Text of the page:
Monday, May 16, 2005

Hakarat Hatov

Jews like to ask questions. Some say that Jews like to answer a question with another question. This is a strange thing to do.

Every Sabbath we end the morning prayers with a question, which is a verse from Tehillim, Psalms 106:

"Who can express the mighty acts of the L-RD, or make all His praise to be heard?"

This is also a strange thing to do, to finish the prayers with a question! Of course, this is a rhetorical question that is not meant to be answered. Nobody can express the mighty acts of the L-RD! It just cannot be done!

The verse itself seems to be redundant. The second part of the verse seems to repeat the first part of the verse. "Making all His praise to be heard" seems to be the same as "expressing the mighty acts of the L-RD."

The Maharal from Prague wrote a book about the Exodus, "Gevurot Hashem". In chapter 1 of Gevurot Hashem the Maharal explains that the verse is telling us two different ideas. The first part of the verse deals with quality, while the second part is talking about quality. "Who can express the mighty acts of the L-RD" in terms of the quality of his acts,” or make ALL His praise to be heard" in terms of quantity. Whether in terms of quality or in terms of quantity G-d's praises cannot be expressed!

Since this is so, the Maharal questions why we bother making a seder Passover night. While eating chicken soup with kneidlach is certainly a worthy pastime, the real purpose of the seder is to speak of the great miracles that G-d did for us as we left Egypt. But this is an impossible task! Who can express the mighty acts of the LORD, or make all His praise to be heard?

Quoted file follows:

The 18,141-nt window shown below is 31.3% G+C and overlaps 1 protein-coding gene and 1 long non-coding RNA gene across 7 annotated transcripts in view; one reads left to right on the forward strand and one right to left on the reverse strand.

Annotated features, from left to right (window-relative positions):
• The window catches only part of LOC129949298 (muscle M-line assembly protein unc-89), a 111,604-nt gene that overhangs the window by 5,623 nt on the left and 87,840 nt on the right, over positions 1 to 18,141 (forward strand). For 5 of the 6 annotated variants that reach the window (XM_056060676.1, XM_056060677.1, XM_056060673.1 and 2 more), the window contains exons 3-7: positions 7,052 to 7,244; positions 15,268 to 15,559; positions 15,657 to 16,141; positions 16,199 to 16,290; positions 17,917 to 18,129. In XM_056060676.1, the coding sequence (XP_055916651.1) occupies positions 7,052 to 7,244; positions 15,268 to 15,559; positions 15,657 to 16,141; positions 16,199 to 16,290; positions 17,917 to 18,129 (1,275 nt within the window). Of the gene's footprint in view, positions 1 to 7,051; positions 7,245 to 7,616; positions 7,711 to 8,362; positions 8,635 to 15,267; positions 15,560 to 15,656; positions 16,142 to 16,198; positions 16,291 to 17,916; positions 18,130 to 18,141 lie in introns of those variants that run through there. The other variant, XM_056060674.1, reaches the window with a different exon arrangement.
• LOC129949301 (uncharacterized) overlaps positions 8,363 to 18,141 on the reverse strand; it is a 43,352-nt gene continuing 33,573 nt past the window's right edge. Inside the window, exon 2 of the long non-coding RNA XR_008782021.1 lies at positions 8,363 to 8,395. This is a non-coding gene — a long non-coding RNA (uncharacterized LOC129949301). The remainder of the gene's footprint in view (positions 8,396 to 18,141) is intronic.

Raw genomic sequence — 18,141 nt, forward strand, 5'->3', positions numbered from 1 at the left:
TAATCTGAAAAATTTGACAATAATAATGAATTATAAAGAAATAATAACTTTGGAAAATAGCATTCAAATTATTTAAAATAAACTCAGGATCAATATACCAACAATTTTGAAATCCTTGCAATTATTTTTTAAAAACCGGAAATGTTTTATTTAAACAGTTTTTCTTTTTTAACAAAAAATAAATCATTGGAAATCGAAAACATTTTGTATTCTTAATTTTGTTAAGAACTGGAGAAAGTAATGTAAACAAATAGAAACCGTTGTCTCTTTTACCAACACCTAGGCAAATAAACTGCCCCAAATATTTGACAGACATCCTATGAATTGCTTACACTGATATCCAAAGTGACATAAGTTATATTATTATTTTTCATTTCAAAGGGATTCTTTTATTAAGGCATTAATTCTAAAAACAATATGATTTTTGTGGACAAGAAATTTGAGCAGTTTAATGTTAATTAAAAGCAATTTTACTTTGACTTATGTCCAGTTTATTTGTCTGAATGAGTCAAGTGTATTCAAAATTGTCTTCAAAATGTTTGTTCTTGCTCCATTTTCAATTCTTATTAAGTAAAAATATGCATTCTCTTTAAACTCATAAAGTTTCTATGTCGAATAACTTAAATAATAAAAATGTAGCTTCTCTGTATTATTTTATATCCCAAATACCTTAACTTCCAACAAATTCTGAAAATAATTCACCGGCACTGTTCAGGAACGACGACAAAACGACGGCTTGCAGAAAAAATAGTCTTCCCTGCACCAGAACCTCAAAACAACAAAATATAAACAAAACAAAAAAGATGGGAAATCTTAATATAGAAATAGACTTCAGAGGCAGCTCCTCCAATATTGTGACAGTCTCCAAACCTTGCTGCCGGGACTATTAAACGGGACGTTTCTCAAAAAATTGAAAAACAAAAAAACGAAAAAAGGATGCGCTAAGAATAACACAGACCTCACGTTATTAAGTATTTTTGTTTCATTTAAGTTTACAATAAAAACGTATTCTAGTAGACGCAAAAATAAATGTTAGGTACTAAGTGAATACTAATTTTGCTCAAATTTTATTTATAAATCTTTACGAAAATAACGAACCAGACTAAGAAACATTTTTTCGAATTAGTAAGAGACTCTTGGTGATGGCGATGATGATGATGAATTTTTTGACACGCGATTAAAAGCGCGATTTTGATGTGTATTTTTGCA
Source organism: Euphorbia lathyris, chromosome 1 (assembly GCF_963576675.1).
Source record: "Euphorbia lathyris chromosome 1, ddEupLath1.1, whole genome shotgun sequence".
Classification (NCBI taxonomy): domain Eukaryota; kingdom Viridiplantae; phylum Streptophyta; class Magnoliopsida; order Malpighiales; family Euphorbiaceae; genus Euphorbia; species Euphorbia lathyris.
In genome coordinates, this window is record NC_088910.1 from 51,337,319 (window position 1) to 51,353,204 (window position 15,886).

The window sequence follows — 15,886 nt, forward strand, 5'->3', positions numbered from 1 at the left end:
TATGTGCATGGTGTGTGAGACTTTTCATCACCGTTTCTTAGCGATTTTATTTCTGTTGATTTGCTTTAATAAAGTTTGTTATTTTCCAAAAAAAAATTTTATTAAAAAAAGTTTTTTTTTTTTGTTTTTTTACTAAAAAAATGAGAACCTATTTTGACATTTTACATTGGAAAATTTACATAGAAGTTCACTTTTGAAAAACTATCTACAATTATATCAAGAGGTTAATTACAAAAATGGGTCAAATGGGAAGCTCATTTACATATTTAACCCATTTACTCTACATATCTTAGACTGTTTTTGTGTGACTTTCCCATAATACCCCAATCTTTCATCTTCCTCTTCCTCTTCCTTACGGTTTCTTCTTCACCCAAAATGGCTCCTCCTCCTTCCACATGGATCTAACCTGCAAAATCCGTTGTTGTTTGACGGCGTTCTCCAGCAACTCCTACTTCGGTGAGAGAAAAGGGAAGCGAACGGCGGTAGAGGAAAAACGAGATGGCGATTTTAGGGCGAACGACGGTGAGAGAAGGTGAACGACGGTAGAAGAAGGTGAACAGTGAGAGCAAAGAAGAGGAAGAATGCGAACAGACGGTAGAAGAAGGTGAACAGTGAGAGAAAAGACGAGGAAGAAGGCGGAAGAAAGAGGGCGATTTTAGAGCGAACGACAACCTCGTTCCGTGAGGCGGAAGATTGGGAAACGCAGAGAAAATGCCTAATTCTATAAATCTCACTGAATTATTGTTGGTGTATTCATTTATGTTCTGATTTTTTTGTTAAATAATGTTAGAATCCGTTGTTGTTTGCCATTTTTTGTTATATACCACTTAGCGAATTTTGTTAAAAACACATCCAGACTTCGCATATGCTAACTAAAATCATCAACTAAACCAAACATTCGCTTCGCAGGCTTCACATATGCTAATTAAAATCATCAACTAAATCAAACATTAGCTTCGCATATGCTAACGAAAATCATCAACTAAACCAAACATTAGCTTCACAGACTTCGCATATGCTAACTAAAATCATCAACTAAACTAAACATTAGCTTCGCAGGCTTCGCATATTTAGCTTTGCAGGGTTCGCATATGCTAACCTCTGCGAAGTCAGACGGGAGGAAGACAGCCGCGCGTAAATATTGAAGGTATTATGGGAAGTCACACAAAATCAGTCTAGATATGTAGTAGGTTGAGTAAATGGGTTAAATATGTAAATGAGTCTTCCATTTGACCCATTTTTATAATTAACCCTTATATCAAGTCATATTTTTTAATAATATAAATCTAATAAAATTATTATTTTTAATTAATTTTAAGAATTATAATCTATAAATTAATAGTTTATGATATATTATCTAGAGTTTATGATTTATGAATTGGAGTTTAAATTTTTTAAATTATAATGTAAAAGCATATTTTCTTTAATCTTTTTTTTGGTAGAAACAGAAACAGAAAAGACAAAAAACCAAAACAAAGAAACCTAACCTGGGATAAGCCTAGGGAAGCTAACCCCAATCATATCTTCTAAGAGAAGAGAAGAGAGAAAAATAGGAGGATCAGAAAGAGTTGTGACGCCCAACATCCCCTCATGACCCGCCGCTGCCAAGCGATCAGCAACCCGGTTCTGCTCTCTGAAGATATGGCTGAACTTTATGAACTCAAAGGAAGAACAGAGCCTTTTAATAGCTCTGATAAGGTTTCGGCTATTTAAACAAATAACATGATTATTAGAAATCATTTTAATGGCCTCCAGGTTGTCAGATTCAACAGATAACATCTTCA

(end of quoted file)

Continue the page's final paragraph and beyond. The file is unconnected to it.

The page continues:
The Maharal answers that while we cannot possibly say all of G-d’s praises, we dare not be silent. This is called "Hakarat Hatov", recognizing and appreciating the good that someone has done for you. Gratitude. This is considered an important character trait that one should foster, and G-d forbid not to be a "Kefui Tovah", an ingrate. We say G-d's praises in order to show our appreciation and gratitude, even thought we know that our words cannot encompass all of the things that G-d is to be praised for.


Soccer Dad said...

When I was in KBY, Rabbi Rivlin gave us a Mashal. A king was honored by many of his servants by parties that they would throw. One servant, in fact, the one with whom the king was closest never threw him a party and the other servants noticed. Once they brought this to the king's attention. So he asked the servant why he had thrown him a party. The servant answered, "I will, if your majesty pays for it." The king was furious and demanded an explanation. The servant answered that anything he would do could never suffice to give proper glory to his master. Only if the king provided the means could he properly honor him. (Therefore the limbs you have given us ...)
It's a similar idea to the Gemora in Berachos that one may not add on to the praises of Hashem mentioned in the Shmone Esrei.

Batya said...

Putting the pasuk in the context of King David's life, I'd think that it refers to "when times are tough."
I just checked the perek, and it reminds me of the therapy to get people to see the good when they only see the bad. There are lists of sins the People did after that line.
What a merciful G-d we have to keep giving us more chances.

Cosmic X said...

David - Thanks for the nice mashal. I think the Maharal brings down the Gemora that you are talking about in the same chapter.

Muse - Thanks for putting the verse in its context.

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